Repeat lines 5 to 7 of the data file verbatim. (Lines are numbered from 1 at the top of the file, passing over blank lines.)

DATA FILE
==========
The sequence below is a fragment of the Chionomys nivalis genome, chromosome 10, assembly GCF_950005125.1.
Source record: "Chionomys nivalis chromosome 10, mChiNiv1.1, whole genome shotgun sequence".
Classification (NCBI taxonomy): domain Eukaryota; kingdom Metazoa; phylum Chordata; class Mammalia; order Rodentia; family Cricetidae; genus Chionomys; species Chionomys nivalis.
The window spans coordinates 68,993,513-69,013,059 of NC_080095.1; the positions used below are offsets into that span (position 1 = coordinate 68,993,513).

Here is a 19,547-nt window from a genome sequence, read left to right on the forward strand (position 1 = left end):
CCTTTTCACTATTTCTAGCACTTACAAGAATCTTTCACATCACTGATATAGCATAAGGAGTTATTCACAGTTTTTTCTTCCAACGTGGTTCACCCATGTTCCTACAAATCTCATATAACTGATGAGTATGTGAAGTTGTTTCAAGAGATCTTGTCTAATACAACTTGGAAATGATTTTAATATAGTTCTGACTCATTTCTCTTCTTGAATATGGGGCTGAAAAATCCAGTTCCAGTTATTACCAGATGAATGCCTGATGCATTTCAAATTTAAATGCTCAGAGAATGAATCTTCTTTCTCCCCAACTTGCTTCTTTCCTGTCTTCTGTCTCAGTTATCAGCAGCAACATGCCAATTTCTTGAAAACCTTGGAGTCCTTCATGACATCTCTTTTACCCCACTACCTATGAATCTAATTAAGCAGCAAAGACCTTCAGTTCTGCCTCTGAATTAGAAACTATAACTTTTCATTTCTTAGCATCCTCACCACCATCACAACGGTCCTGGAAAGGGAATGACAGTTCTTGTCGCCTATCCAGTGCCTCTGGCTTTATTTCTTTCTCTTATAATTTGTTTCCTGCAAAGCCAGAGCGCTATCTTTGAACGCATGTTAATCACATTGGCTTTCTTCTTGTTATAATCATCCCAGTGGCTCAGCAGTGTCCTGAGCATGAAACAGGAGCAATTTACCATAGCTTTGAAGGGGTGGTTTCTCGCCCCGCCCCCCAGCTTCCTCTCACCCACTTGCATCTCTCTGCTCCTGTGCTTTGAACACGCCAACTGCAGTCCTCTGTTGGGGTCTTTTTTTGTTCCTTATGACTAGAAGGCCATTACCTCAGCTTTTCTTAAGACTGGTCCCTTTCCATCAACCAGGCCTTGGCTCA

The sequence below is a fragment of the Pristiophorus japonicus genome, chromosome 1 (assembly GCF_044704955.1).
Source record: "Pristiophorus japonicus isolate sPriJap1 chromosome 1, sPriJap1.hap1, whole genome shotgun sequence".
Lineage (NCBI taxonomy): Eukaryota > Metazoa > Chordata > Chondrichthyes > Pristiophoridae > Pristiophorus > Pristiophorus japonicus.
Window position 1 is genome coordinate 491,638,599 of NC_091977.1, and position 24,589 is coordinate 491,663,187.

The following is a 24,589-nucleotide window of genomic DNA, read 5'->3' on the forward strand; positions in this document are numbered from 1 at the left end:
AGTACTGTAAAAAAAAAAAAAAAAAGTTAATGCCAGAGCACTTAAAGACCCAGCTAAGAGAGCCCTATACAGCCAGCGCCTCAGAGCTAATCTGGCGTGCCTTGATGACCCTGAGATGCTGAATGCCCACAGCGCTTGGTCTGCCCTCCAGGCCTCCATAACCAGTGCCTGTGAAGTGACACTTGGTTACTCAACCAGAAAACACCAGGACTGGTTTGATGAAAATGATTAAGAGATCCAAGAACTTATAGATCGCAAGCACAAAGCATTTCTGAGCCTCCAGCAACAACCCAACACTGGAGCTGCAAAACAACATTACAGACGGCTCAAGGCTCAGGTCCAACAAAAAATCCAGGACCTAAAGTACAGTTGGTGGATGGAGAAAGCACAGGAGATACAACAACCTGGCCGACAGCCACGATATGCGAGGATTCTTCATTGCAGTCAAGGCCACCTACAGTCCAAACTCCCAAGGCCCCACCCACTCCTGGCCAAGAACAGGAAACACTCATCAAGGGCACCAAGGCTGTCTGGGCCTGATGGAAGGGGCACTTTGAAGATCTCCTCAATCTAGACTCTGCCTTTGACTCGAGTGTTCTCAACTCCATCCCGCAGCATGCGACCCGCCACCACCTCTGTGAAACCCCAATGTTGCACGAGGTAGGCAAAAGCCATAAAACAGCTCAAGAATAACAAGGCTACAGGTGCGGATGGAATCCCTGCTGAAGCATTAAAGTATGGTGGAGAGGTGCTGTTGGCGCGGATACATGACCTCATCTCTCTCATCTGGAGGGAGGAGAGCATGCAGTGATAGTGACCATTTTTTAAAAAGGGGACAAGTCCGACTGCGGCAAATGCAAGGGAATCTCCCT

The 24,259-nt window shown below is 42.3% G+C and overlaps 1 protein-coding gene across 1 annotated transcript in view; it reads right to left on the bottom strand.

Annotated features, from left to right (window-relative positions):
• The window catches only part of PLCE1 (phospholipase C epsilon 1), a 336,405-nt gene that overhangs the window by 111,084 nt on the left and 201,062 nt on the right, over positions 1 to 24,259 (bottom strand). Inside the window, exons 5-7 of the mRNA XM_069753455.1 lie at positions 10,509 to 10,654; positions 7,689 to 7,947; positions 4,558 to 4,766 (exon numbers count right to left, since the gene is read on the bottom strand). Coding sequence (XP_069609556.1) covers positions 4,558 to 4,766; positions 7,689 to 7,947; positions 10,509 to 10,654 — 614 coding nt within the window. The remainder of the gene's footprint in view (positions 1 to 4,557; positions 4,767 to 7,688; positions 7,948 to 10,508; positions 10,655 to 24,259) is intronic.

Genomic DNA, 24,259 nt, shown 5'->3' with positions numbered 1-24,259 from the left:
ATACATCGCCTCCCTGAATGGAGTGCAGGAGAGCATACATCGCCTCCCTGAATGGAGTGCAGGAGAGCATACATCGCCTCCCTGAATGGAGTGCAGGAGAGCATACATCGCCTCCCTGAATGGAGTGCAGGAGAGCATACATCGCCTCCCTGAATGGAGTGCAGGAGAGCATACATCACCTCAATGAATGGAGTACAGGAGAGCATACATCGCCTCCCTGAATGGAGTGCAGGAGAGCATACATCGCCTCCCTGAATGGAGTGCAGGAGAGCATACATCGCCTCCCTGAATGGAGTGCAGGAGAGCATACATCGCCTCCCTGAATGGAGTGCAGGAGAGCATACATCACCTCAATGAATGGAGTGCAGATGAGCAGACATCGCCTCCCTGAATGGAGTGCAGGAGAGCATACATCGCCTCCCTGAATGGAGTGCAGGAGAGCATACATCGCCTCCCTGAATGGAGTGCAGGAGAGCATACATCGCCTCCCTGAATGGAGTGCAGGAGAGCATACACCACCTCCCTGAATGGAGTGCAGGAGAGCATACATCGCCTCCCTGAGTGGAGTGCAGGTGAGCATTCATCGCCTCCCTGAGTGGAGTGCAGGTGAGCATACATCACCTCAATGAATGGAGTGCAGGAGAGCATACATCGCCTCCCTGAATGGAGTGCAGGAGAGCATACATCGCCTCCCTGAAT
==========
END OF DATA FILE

Here is a 19,547-nt window from a genome sequence, read left to right on the forward strand (position 1 = left end):
CCTTTTCACTATTTCTAGCACTTACAAGAATCTTTCACATCACTGATATAGCATAAGGAGTTATTCACAGTTTTTTCTTCCAACGTGGTTCACCCATGTTCCTACAAATCTCATATAACTGATGAGTATGTGAAGTTGTTTCAAGAGATCTTGTCTAATACAACTTGGAAATGATTTTAATATAGTTCTGACTCATTTCTCTTCTTGAATATGGGGCTGAAAAATCCAGTTCCAGTTATTACCAGATGAATGCCTGATGCATTTCAAATTTAAATGCTCAGAGAATGAATCTTCTTTCTCCCCAACTTGCTTCTTTCCTGTCTTCTGTCTCAGTTATCAGCAGCAACATGCCAATTTCTTGAAAACCTTGGAGTCCTTCATGACATCTCTTTTACCCCACTACCTATGAATCTAATTAAGCAGCAAAGACCTTCAGTTCTGCCTCTGAATTAGAAACTATAACTTTTCATTTCTTAGCATCCTCACCACCATCACAACGGTCCTGGAAAGGGAATGACAGTTCTTGTCGCCTATCCAGTGCCTCTGGCTTTATTTCTTTCTCTTATAATTTGTTTCCTGCAAAGCCAGAGCGCTATCTTTGAACGCATGTTAATCACATTGGCTTTCTTCTTGTTATAATCATCCCAGTGGCTCAGCAGTGTCCTGAGCATGAAACAGGAGCAATTTACCATAGCTTTGAAGGGGTGGTTTCTCGCCCCGCCCCCCAGCTTCCTCTCACCCACTTGCATCTCTCTGCTCCTGTGCTTTGAACACGCCAACTGCAGTCCTCTGTTGGGGTCTTTTTTTGTTCCTTATGACTAGAAGGCCATTACCTCAGCTTTTCTTAAGACTGGTCCCTTTCCATCAACCAGGCCTTGGCTCA

The sequence below is a fragment of the Pristiophorus japonicus genome, chromosome 1 (assembly GCF_044704955.1).